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Lech Śliwonik


Category V. Scientific research, documentation and animation, popularization of folk culture

Field of activity:
Theatrologist, professor of the National Academy of Dramatic Art in Warsaw


Lech Śliwonik, born on 7 December 1939, is an eminent Polish theatrologist, a professor of the Aleksander Zelwerowicz National Academy of Dramatic Art in Warsaw, dean of its Theatre Studies Department (1996-2002) and its vice-chancellor (2002-2008). In his educational, organisational and scientific endeavours, he endorses both universal and specific qualities of folk theatre, which is still very much alive in hundreds of villages scattered throughout Poland. In his own unique way, he follows in the footsteps of Jędrzej Cierniak (1886–1942) and Leon Schiller (1887–1954), who believed in the artistic potential of the old Polish ethnic culture, and co-created regional and professional theatres drawing on folk traditions. Complementing his ideological predecessors, Lech Śliwonik encourages independence of contemporary folk theatres and free choice of their own explorations, and he also promotes the benefits of self-improvement amongst the members of the theatre groups. His ideas stem from his own experiences in the student theatre environment, which found its fulfilment in the operations of the Theatrical Culture Association (Towarzystwo Kultury Teatralnej), which he practically managed from 1971 before officially becoming its chief executive officer in 1987. Owing to the support from the Ministry of Culture and Art, Śliwonik could make an effort to elevate the status of rural theatre/ritual groups to that of a national institution. He eventually fulfilled that ambition when he founded, in 1984, the annual Ogólnopolski Sejmik Teatru Wsi Polskiej (National Sejmik of the Polish Rural Theatre) held in Tarnogród, Lubelskie Voivodeship. The event is, for all intents and purposes, a kind of a grand finale after preliminary rounds at the regional level. The general manifesto of the enterprise, inspired by the sejmiks (literally ‘local parliaments’) that had been taking place in Stoczek Łukowski since 1970, was laid down in 1981 and fully implemented three years later, partly in collaboration with Władysław Dubaj, Antoni Malczak and other enthusiasts of the rural theatre movement. The Theatrical Culture Association still coordinates five nationwide regional sejmiks, in addition to the national event held in Tarnogród, during which the yearly output of the whole project is rounded off. Prof. Lech Śliwonik’s initiative inspired director Andrzej Seweryn, in 2013, to invite to his Teatr Polski im. Arnolda Szyfmana (Arnold Szyfman Polish Theatre) in Warsaw the best rural theatre groups, whose productions would promote educational, ethnographic and artistic qualities; the sixth edition of the enterprise, known as the Festiwal Wiejskich Teatrów (Rural Theatre Festival) ZWYKI, took place in 2019.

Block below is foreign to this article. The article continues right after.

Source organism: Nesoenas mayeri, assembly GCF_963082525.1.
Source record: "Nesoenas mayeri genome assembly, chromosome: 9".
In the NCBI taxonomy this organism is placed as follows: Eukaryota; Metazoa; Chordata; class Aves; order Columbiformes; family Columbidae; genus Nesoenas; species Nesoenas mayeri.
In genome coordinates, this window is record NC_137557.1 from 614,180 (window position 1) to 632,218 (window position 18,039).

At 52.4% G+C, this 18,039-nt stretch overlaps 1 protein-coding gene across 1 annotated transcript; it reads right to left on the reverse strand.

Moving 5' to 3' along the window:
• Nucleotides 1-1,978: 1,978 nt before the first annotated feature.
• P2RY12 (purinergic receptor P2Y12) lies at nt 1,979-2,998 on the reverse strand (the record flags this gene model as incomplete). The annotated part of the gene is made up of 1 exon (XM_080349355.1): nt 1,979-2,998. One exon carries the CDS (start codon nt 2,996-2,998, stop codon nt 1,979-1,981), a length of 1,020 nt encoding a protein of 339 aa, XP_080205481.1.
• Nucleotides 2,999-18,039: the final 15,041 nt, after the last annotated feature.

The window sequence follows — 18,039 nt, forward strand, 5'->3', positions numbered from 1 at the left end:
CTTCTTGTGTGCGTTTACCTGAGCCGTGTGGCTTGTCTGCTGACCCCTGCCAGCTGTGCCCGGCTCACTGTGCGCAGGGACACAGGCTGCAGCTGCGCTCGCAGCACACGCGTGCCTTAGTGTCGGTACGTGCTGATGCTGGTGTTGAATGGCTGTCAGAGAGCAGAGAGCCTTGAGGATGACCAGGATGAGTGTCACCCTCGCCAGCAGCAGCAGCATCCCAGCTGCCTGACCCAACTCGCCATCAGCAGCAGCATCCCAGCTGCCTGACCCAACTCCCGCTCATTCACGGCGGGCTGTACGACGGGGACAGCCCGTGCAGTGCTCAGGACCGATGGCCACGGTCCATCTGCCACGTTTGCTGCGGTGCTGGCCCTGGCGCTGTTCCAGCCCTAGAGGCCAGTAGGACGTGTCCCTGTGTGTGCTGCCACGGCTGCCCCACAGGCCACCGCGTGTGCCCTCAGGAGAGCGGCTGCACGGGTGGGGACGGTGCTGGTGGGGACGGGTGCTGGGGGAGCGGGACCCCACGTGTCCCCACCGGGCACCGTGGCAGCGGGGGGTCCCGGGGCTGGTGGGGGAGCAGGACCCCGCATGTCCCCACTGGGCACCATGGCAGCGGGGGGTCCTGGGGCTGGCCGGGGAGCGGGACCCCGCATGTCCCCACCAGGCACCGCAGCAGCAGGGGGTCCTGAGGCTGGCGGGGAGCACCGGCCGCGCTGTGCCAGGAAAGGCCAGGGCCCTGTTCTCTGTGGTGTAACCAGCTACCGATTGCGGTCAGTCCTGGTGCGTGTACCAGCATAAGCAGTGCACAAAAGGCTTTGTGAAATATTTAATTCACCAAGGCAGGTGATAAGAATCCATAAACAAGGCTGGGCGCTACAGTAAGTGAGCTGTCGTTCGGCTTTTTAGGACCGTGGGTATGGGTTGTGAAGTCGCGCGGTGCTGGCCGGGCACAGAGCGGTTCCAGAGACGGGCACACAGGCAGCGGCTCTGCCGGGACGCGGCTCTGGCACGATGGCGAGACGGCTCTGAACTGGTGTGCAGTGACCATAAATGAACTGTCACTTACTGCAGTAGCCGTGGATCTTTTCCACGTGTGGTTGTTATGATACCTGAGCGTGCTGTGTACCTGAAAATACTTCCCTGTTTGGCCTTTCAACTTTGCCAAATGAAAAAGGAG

Working alongside Jan Zdziarski, the professor draws up annual documentation with regard to the theatre sejmiks and edits collective works, which have been published, among other places, in a collection of seven volumes; their very titles convey the gravity of the very existence of rural theatres, e.g. Teatr z własnego życia, pamięci, emocji…(The Theatre of Your Life, Memory, Emotions..., 2003), Wczoraj i dzisiaj teatru ludowego (Folk Theatre Then and Now, 2008), Teatr ocalany (A Theatre Saved, 2013), Skarby zanikającego piękna – kontynuacja (Treasures of the Fading Beauty – Continued, 2015) and By źródło wciąż biło (Lest the Springs Cease to Flow, 2018).

According to the Theatrical Culture Association’s chief executive officer, rural theatre may be an excellent testing ground for contemporary activities, especially amongst the older generations of villagers and local culture guides. It remains the safest haven and shelter for local traditions, in which people can use their own scripts, spontaneously supplemented, where people tell the truth about themselves and where dialogues may be spoken in local dialect, complemented by singing and other manifestations of art, customs, habits and age-old rituals. It is also a place which helps unravel the depths of our imagination. Prof. Śliwonik’s open-mindedness and lack of haughty prejudice towards amateur theatre movement stem from his understanding of the theatrical culture and theatre within culture, in addition to his broadly-conceived social and organisational activities, e.g. his contribution to the repertoire and organisation of the Ogólnopolski Konkurs Recytatorski (National Recitation Competition), for the last 50 years; his long-term involvement in educational workshops for amateur performers, not only from Poland; his publication of the periodical Scena; his sitting on the juries of multiple events and drama festivals; and, last but not least, his active participation in the development of art education in Poland. Lech Śliwonik has been awarded the Officer’s Cross and the Commander’s Cross of the Order of Polonia Restituta, and the Gold Medal for Merit to Culture ‘Gloria Artis’. His expansive range of interests and fields of research is exemplified by the publication, in 2019, of the book Teatr niezbędny (Indispensable Theatre), which retains the spirit of an independent student and which was brought out in a town renowned for its novel and original cultural initiatives – Stalowa Wola.


Piotr Dahlig